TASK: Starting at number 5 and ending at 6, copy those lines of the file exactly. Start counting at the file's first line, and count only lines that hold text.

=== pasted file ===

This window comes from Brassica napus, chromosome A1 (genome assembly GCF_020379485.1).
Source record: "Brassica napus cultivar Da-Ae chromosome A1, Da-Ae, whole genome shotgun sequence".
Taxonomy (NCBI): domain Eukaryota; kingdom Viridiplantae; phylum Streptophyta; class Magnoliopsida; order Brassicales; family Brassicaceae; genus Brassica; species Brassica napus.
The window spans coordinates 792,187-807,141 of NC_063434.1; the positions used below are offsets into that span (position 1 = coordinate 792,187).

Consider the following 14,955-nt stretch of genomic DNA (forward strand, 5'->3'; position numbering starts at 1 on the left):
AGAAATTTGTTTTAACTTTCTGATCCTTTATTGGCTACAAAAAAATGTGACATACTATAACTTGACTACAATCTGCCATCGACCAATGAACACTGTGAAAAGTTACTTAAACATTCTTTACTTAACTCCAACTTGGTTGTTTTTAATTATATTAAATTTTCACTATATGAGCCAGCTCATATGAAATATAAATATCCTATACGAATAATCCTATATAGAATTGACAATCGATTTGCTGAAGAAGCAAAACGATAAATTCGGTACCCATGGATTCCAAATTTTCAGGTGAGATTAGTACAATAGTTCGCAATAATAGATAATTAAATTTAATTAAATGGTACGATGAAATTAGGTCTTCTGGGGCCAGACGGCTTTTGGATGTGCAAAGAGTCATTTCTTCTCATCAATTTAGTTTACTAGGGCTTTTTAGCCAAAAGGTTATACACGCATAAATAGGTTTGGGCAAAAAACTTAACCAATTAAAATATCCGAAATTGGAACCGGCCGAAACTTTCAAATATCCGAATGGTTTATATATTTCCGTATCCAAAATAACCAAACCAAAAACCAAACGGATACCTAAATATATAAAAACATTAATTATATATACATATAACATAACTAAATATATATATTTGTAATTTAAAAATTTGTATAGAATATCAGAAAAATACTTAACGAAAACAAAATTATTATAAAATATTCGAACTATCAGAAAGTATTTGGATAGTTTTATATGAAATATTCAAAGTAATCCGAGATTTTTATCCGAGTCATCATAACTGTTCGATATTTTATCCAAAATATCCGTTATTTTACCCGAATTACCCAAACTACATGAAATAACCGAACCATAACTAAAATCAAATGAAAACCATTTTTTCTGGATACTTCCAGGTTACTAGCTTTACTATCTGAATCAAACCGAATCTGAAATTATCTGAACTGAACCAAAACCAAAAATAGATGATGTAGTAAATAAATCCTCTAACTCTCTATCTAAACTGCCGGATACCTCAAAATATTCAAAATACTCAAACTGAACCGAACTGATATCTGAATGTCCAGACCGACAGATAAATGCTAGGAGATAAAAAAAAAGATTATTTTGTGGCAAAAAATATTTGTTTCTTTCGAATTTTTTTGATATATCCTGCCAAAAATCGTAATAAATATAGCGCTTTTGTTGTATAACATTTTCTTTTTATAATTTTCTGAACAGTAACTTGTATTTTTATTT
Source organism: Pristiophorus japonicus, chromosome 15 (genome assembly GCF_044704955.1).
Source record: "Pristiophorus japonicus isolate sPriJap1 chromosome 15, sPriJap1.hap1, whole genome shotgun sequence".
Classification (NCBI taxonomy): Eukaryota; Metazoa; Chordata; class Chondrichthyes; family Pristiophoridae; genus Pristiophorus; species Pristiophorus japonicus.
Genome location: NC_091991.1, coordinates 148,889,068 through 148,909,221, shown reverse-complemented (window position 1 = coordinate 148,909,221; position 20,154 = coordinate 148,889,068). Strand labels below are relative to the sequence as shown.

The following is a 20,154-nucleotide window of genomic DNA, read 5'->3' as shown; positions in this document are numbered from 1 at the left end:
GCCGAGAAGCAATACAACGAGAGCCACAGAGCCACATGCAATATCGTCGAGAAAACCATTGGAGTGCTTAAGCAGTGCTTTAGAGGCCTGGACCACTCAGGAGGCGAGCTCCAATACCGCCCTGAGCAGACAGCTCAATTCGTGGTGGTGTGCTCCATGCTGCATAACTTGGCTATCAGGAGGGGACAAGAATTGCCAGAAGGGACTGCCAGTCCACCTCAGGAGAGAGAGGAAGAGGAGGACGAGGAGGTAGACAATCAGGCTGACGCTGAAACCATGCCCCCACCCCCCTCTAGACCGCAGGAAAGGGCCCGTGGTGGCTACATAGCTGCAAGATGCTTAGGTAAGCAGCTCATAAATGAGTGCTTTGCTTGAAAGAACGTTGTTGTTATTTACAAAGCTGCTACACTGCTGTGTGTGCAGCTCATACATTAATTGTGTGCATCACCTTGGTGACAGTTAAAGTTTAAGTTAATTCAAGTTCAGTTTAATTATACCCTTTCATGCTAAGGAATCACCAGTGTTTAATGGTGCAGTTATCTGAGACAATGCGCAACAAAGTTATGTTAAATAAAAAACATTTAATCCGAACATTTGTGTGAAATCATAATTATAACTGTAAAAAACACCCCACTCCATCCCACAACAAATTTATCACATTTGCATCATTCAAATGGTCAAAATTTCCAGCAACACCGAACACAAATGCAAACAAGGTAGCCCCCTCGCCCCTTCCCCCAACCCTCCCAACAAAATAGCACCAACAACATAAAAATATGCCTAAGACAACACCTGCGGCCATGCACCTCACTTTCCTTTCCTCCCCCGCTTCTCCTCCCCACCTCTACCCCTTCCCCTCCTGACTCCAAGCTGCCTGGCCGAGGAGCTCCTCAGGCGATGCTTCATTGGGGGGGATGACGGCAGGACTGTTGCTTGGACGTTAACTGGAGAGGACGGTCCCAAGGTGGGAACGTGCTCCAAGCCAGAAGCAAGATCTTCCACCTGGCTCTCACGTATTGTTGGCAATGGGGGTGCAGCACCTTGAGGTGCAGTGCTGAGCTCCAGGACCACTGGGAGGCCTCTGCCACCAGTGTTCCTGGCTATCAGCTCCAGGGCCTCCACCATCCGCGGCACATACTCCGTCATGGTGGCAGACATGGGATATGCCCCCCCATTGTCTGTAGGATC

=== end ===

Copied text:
Consider the following 14,955-nt stretch of genomic DNA (forward strand, 5'->3'; position numbering starts at 1 on the left):
AGAAATTTGTTTTAACTTTCTGATCCTTTATTGGCTACAAAAAAATGTGACATACTATAACTTGACTACAATCTGCCATCGACCAATGAACACTGTGAAAAGTTACTTAAACATTCTTTACTTAACTCCAACTTGGTTGTTTTTAATTATATTAAATTTTCACTATATGAGCCAGCTCATATGAAATATAAATATCCTATACGAATAATCCTATATAGAATTGACAATCGATTTGCTGAAGAAGCAAAACGATAAATTCGGTACCCATGGATTCCAAATTTTCAGGTGAGATTAGTACAATAGTTCGCAATAATAGATAATTAAATTTAATTAAATGGTACGATGAAATTAGGTCTTCTGGGGCCAGACGGCTTTTGGATGTGCAAAGAGTCATTTCTTCTCATCAATTTAGTTTACTAGGGCTTTTTAGCCAAAAGGTTATACACGCATAAATAGGTTTGGGCAAAAAACTTAACCAATTAAAATATCCGAAATTGGAACCGGCCGAAACTTTCAAATATCCGAATGGTTTATATATTTCCGTATCCAAAATAACCAAACCAAAAACCAAACGGATACCTAAATATATAAAAACATTAATTATATATACATATAACATAACTAAATATATATATTTGTAATTTAAAAATTTGTATAGAATATCAGAAAAATACTTAACGAAAACAAAATTATTATAAAATATTCGAACTATCAGAAAGTATTTGGATAGTTTTATATGAAATATTCAAAGTAATCCGAGATTTTTATCCGAGTCATCATAACTGTTCGATATTTTATCCAAAATATCCGTTATTTTACCCGAATTACCCAAACTACATGAAATAACCGAACCATAACTAAAATCAAATGAAAACCATTTTTTCTGGATACTTCCAGGTTACTAGCTTTACTATCTGAATCAAACCGAATCTGAAATTATCTGAACTGAACCAAAACCAAAAATAGATGATGTAGTAAATAAATCCTCTAACTCTCTATCTAAACTGCCGGATACCTCAAAATATTCAAAATACTCAAACTGAACCGAACTGATATCTGAATGTCCAGACCGACAGATAAATGCTAGGAGATAAAAAAAAAGATTATTTTGTGGCAAAAAATATTTGTTTCTTTCGAATTTTTTTGATATATCCTGCCAAAAATCGTAATAAATATAGCGCTTTTGTTGTATAACATTTTCTTTTTATAATTTTCTGAACAGTAACTTGTATTTTTATTT